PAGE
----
Thursday, July 01, 2010

New Prenatal Testing: Search and Destroy Mission or Advancement in Science?

A recent article announced the the promising advancements of using maternal blood to test for fetal genetic anomalies.  The premise is that there is a very small amount of fetal DNA that passes into the mother's blood stream.  This DNA is not fully degraded, and if the proper techniques are used, it could theoretically be isolated and amplified in order to be tested for genetic anomalies such as mutations or aneuploidies.  This technology is very challenging to master.  I worked in a lab for a year that was pursuing this very technique.  During that time, I continued to struggle with the ethical nature of this research.  I was blessed that in the particular lab the research was performed within the paradigm of advancing the good of both mother AND child.  In this light, I was able to reconcile my work with my ethical standards because I knew that the basic research that I was performing had the potential of helping eliminate the risks of the current screening tests. Moreover, it could theoretically lead to the potential for treatment and cures, following in the footsteps of Dr. Jerome Lejune.  However, not all research done in this field follows such ethical standards.  In fact, as posted before, much of this research and testing is simply to promote the search and destroy missions against any 'imperfect' child.  Here is the story from FoxNews:

Cheap Blood Test Could Detect Disorders in Fetus

A simple blood test may one day become a safer alternative for checking if an unborn baby has Down syndrome or other disorders, the Daily Telegraph reported.
The test, which takes a blood sample from a pregnant woman to examine the DNA of the fetus, would cost as little as $36, and could be available within four years, according to the report.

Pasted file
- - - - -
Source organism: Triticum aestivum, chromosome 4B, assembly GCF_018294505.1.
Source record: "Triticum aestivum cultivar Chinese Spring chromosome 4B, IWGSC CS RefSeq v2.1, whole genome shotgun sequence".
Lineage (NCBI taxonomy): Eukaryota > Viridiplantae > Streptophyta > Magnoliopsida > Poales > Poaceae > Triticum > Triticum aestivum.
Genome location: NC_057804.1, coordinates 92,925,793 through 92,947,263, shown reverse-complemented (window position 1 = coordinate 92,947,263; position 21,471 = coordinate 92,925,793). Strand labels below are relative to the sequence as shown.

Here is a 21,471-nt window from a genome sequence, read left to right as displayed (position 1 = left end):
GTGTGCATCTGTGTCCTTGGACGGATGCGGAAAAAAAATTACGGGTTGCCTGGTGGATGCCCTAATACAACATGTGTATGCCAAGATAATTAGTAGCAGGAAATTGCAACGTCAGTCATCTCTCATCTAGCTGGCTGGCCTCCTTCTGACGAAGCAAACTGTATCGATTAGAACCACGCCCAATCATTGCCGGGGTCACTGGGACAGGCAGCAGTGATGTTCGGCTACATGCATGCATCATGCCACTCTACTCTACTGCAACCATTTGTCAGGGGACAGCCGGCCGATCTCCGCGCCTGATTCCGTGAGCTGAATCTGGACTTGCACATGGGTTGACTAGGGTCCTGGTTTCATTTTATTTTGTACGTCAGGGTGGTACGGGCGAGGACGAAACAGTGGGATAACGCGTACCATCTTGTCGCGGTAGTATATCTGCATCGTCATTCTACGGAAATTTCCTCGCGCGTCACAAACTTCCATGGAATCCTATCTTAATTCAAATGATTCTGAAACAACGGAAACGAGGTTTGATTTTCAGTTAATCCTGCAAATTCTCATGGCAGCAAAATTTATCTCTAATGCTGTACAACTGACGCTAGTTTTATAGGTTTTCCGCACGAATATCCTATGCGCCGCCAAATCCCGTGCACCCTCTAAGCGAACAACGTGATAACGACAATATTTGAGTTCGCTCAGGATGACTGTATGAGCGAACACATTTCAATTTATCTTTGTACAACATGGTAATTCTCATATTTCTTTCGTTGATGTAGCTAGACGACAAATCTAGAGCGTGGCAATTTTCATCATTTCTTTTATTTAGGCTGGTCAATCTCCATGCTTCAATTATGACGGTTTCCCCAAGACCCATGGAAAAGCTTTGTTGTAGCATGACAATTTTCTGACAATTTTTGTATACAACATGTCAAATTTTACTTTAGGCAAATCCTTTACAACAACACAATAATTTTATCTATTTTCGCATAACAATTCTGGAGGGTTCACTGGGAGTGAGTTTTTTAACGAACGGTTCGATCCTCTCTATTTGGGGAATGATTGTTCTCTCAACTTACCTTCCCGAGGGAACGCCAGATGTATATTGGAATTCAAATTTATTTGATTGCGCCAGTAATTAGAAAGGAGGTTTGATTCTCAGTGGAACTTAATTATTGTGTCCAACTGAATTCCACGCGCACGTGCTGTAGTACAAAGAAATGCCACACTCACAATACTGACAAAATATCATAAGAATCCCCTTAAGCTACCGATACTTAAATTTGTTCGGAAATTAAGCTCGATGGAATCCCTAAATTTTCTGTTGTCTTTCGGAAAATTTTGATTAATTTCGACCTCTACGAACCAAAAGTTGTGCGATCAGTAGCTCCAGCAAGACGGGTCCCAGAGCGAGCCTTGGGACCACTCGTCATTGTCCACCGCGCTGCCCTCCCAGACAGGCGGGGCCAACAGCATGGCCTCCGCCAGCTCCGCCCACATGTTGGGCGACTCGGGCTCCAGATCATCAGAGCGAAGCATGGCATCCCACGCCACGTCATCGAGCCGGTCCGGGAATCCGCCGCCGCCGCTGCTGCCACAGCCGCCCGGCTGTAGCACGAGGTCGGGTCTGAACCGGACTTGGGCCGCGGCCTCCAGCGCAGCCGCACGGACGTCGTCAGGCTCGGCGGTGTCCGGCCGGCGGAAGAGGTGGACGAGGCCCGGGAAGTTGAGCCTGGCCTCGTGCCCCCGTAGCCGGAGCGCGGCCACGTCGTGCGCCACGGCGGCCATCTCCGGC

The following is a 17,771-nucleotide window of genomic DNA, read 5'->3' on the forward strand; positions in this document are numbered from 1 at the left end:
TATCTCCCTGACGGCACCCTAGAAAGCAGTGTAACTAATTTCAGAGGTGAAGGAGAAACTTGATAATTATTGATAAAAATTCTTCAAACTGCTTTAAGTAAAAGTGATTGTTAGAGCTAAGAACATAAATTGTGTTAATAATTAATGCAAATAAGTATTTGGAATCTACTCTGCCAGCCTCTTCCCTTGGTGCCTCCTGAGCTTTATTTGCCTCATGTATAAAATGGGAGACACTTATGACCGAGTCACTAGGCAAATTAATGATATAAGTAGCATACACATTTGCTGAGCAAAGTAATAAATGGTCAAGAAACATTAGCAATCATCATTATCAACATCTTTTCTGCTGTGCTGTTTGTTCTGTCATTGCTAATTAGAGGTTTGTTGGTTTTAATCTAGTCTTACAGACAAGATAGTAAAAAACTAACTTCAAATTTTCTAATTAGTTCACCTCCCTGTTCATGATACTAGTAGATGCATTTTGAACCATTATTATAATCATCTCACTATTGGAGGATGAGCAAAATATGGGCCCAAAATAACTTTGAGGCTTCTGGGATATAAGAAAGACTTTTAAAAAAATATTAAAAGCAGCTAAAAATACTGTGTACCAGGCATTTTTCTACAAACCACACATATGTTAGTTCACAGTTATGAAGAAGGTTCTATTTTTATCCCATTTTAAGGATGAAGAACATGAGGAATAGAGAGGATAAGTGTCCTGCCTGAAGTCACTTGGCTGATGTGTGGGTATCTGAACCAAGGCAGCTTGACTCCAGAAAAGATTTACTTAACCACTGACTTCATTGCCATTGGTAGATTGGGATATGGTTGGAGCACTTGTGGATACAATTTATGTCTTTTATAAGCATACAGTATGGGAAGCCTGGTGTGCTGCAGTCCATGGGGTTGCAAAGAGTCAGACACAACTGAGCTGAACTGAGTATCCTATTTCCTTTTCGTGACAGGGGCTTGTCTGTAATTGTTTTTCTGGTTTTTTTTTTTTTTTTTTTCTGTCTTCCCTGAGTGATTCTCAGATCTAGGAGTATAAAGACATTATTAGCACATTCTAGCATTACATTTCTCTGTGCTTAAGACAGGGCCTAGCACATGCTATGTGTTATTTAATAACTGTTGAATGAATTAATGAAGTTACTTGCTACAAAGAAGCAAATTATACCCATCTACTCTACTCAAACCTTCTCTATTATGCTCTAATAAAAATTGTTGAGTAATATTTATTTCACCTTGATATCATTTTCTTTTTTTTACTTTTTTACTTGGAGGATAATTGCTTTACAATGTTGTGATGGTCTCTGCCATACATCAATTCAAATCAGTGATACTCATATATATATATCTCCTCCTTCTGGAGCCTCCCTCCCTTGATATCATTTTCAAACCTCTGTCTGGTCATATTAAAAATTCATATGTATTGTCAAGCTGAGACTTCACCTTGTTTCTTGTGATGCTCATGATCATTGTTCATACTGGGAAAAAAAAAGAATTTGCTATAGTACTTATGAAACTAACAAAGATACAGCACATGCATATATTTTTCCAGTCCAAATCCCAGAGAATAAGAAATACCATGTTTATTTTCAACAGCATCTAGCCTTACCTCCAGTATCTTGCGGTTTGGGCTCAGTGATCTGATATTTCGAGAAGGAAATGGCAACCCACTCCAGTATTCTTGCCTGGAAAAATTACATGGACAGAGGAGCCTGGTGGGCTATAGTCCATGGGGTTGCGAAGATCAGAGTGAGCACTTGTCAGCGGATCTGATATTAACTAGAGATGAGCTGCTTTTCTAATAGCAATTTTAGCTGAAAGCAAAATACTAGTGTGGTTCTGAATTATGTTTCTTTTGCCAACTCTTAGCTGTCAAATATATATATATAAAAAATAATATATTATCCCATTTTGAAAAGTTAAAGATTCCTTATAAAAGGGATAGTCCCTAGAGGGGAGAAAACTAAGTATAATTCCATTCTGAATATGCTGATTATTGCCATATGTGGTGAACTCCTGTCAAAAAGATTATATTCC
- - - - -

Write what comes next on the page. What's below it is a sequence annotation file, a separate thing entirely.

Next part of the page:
It would provide an inexpensive and much less invasive way to detect many genetic abnormalities in fetuses, but it also raises concerns among pro-life advocates who say it could result in more abortions.
“If it might more conclusively prevent false positives, it might have some benefit, but it will also likely lead to more abortions of children with disabilities,” Mailee Smith, staff counsel for Americans United for Life, told
The tests currently used to determine if an unborn child has Down syndrome are both quite invasive. One is an amniocentesis, where doctors extract amniotic fluid from around the fetus. The other is a procedure known as chorionic villus sampling, which involves the removal of a small piece of placenta tissue. Researchers hope the new test will become a safer alternative to the current procedures, which are highly accurate, but raise the mother’s risk of suffering a miscarriage.
"The age is swiftly coming where not all possible technologic advances may bring welcomed change. Parents who have children with Down syndrome have already found much richness in life with an extra chromosome," Skotko wrote in an article published in the BMJ in October 2009.Dr. Brian Skotko, a physician at the Children's Hospital Boston who is on the board of directors of the National Down Syndrome Society, told that many doctors aren't adequately trained to counsel women on having children with Down syndrome, and worse, some who diagnose an expecting couple's child with Down syndrome encourage them to terminate the pregnancy.
Dr. Suzanna Frints, of Maastricht University Medical Center in the Netherlands, began the ongoing research with her team in 2009, and claims that their technique is 80 percent reliable. Her team has proven their technique works by using the mother’s blood to identify the Y chromosome from the fetus.
Twenty-one women who have either had abortions or underwent amniocentesis, or other prenatal screening procedure, have participated in the research. But to establish the accuracy of the test, Frints said the next phase of development would need to involve more women.